The parables of Jesus tend to sound a bit extreme. Our Lord likes to use stories to get his message across to us and to help us remember them, he likes to shock us a little.
Such is the parable of Lazarus and the rich man, memorable and full o vivid details. Our heart goes out to the poor beggar; we want to hiss and boo the rich man. By the time we reach the end of the story, we’re glad to hear that the poor man is in bliss and that the rich man received his just deserts. But right as we’re feeling virtuously satisfied with the outcome, Jesus hits us with the moral of the story to drive it home. If they will not listen to Moses and the prophets, neither will they be persuaded if someone should rise from the dead.
Someone has risen from the dead, of course! So how many people have been persuaded? Do I even behave as if I’ve been persuaded? It really isn’t a hard point to grasp, but we rationalize. For example, I can’t give to every beggar I meet. We try to contribute to the Church and to some reputable charities, but we have other obligations to meet. Do I think that Jesus doesn’t know this? Any literal interpretation of this parable, painted in such broad strokes, is hardly Jesus’ intention.
What does Jesus intend? Jesus intends for me to examine my own intentions, to examine what are my heart’s dispositions. There are various ways to encounter beggars throughout the day and it’s not always about money. Does a person need a smile of recognition? Or an encouraging word? A listening heart? Time can be more valuable than money to me, especially if I don’t have much time to spare. Feeling that someone cares about me can be more valuable to someone in need than an impersonal hand-out.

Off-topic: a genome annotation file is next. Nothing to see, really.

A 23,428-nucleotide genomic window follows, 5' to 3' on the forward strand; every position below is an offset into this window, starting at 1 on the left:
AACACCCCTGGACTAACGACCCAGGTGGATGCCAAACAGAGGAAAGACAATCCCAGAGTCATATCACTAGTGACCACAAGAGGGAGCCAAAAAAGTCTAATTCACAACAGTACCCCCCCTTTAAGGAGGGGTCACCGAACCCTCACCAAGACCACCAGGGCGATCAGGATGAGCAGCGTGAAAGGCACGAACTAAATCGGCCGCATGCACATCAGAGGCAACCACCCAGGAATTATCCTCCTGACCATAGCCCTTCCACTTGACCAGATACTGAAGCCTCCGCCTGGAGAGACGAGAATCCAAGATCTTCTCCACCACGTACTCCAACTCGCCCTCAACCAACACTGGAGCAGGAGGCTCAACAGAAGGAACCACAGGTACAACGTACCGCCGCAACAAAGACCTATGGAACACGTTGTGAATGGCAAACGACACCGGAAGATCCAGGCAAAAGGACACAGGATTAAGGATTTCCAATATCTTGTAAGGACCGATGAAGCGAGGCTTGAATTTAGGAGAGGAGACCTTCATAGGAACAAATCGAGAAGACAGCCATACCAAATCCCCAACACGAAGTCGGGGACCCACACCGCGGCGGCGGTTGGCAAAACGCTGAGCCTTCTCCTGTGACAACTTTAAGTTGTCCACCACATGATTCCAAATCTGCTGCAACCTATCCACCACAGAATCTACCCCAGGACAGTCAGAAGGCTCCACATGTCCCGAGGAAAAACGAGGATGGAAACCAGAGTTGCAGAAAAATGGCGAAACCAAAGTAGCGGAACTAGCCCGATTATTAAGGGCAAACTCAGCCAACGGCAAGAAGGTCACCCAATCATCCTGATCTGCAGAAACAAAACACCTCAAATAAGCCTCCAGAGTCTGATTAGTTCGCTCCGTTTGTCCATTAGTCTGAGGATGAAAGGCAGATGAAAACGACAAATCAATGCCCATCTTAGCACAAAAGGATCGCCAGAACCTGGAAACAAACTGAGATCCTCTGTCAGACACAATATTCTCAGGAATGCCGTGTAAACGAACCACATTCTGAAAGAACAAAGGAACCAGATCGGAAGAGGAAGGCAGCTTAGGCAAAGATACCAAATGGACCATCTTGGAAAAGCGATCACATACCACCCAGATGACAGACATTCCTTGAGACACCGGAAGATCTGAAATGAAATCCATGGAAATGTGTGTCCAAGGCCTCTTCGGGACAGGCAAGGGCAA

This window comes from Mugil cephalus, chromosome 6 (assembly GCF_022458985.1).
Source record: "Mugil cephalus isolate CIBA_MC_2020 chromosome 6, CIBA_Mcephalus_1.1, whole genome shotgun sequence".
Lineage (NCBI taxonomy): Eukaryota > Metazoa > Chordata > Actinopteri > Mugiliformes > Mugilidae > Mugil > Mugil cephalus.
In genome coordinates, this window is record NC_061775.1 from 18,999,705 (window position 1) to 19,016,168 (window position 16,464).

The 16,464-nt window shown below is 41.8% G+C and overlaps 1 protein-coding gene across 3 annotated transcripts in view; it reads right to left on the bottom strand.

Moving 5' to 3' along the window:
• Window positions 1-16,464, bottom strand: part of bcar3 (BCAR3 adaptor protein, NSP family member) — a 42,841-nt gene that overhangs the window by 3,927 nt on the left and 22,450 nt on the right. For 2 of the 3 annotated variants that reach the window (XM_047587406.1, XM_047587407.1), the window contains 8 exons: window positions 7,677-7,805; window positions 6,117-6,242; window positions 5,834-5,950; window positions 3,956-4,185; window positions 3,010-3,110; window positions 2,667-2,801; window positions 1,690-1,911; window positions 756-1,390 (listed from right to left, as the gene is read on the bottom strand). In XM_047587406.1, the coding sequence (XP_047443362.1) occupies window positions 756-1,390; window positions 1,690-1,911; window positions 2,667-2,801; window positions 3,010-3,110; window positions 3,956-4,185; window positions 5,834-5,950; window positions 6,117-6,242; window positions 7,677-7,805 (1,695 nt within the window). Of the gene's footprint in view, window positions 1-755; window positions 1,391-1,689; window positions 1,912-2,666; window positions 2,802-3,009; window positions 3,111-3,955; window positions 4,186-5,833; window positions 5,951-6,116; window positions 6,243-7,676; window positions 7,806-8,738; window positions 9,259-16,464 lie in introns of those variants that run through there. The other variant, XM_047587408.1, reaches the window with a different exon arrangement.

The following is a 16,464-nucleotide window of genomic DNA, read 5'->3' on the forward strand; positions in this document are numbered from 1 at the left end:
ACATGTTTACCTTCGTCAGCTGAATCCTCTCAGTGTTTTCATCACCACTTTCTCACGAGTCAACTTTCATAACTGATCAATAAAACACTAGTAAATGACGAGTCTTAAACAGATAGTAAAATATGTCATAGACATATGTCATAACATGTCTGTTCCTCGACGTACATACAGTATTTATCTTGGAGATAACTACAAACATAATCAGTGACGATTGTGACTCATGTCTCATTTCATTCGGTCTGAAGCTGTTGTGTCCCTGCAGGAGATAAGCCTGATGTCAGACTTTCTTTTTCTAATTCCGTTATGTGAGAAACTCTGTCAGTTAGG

Jesus told his followers to listen to Moses and the prophets but haven’t we something greater than the prophets? How much do we value God’s gift to us? Or are we, too, demanding signs and wonders before we would set aside our interests and listen to some else’s needs?
Elsewhere in the Gospels we are told that every poor person is Jesus Christ himself. I was hungry and you fed me; but also, I was hungry and you fed me not. I was sick and you cared for me; I was sick and you did not care for me. What do we see in the world around us? Even if someone should rise from the dead, will we be persuaded?
You, man of God, pursue righteousness, devotion, faith, love, patience and gentleness, Saint Paul exhorted Timothy. And the prophet Amos warns us, Thus say the Lord, the God of Hosts: “Woe to the complacent in Zion!” And Jesus solemnly declared to his disciples, I have given you an example for you to do as I have done to you.